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This winter is going to be a warm one for the majority of the United States, according to forecasters at NOAA's Climate Prediction Center.

They say that the La Niña weather pattern is likely to develop. That means "greater-than-average snowfall around the Great Lakes and in the northern Rockies, with less-than-average snowfall throughout the Mid-Atlantic region," Mike Halpert of the Climate Prediction Center said in a forecast Thursday.

Taliban militants wiped out almost an entire Afghan Army base in Afghanistan's Kandahar province, leaving just two Afghan soldiers there uninjured. This brings the week's toll to more than 120 people killed by the militant group.

The attack, which started late Wednesday, killed at least 43 Afghan soldiers and wounded nine, reporter Jennifer Glasse in Kabul tells our Newscast unit.

For more than a week, Marisol Paniagua has been living at an evacuation center. She had been scheduled to pick grapes at a vineyard near the city of Santa Rosa, Calif. But that work was canceled because of the wildfires ravaging Northern California.

"It's very difficult right now because we just have a little bit of gas left in our car. That's how we are still able to drive around," said Paniagua, 37. "But the fact is, we have nothing."

Typically, when law enforcement pursues a suspect who has failed to turn himself in on several outstanding warrants, it takes the dedicated effort of officers and some tips from the community to finally bring the person in.

It's fair to say what happened in Redford Township, Mich., this month was not typical: A suspect turned himself in after making — and losing — a pretty inadvisable bet with police ... involving doughnuts.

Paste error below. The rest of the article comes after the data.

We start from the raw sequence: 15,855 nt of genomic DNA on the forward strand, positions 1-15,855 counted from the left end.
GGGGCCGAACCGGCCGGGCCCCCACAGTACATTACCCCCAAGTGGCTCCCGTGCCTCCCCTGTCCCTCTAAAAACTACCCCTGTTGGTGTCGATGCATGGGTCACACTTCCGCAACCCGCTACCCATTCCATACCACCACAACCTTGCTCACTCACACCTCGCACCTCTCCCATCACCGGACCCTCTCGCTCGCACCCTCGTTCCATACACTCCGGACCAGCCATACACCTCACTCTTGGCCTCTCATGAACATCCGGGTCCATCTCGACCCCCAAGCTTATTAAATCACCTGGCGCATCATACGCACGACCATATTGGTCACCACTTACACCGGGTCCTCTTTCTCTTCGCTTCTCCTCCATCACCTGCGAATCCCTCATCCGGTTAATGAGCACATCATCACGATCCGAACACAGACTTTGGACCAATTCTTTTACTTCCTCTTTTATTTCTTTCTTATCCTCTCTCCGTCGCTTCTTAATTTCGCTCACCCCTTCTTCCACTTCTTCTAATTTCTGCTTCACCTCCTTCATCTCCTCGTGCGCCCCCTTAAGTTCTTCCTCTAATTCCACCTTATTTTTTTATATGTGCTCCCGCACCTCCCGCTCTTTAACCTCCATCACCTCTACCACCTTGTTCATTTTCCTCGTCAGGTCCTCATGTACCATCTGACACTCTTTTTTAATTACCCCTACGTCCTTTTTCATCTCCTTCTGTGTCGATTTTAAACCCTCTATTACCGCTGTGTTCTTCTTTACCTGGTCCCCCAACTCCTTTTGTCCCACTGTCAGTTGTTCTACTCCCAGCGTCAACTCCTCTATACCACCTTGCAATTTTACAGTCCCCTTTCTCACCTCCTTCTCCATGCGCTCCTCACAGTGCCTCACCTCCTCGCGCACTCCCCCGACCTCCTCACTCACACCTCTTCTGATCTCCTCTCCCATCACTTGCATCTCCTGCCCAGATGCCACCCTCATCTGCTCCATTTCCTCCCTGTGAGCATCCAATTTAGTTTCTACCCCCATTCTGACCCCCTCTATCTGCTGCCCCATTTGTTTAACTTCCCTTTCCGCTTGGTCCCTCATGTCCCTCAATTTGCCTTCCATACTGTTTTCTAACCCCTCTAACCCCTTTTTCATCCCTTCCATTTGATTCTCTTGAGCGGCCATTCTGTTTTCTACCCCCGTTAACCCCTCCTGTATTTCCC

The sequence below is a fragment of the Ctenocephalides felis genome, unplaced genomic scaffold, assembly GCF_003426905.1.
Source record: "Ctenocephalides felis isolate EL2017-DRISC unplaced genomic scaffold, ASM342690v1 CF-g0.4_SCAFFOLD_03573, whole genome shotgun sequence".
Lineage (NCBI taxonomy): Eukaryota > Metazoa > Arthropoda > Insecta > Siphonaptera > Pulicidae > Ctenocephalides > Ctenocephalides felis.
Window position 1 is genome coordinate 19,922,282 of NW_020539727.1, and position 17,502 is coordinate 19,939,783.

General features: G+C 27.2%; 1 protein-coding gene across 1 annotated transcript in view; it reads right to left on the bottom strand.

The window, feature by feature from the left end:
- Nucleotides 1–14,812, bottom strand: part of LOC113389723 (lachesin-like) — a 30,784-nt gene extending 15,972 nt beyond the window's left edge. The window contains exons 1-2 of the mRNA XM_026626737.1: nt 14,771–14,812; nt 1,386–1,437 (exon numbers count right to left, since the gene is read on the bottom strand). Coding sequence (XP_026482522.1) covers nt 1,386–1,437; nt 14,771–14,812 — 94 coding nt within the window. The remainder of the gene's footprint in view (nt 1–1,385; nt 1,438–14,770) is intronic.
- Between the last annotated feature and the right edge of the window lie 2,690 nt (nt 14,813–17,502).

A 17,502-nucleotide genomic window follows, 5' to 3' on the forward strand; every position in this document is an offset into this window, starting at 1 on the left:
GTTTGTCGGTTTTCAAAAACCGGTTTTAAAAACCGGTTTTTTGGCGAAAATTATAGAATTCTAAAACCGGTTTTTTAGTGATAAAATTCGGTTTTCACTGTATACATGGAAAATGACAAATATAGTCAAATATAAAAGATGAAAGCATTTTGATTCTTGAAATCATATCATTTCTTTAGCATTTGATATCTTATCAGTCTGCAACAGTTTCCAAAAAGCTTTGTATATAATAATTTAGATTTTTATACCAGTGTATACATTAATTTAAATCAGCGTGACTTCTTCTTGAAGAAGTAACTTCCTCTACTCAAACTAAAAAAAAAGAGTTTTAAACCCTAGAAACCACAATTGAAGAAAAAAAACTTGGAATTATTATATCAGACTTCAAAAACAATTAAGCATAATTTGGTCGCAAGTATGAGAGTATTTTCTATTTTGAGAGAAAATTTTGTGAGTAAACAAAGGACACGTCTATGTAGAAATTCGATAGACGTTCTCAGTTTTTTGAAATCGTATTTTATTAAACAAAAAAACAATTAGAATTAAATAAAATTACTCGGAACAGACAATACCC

On a scale of 1 to 10, President Trump said Thursday that his administration deserves a "10" for its response to the devastation caused on Puerto Rico by Hurricane Maria.

Trump spoke after his meeting in the Oval Office with the U.S. territory's governor, Ricardo Rossello, who — when asked by Trump "did we do a great job?" — said, "You responded immediately, sir."

Canada has Justin Trudeau. France has Emmanuel Macron. But in terms of youth and charisma, New Zealand's next prime minister may have them beat.

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Former White House chief strategist Steve Bannon is waging what he calls a war.

(SOUNDBITE OF ARCHIVED RECORDING)

STEVE BANNON: There is a time and season for everything. And right now it's a season of war against a GOP establishment.

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What's The Section 199 Tax Deduction?

Oct 19, 2017

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As someone who lives with obsessive-compulsive disorder, novelist John Green sometimes feels like his mind is spiraling uncontrollably.

"It starts out with one little thought, and then slowly that becomes the only thought that you're able to have," Green says. "It's like there's an invasive weed that just spreads out of control."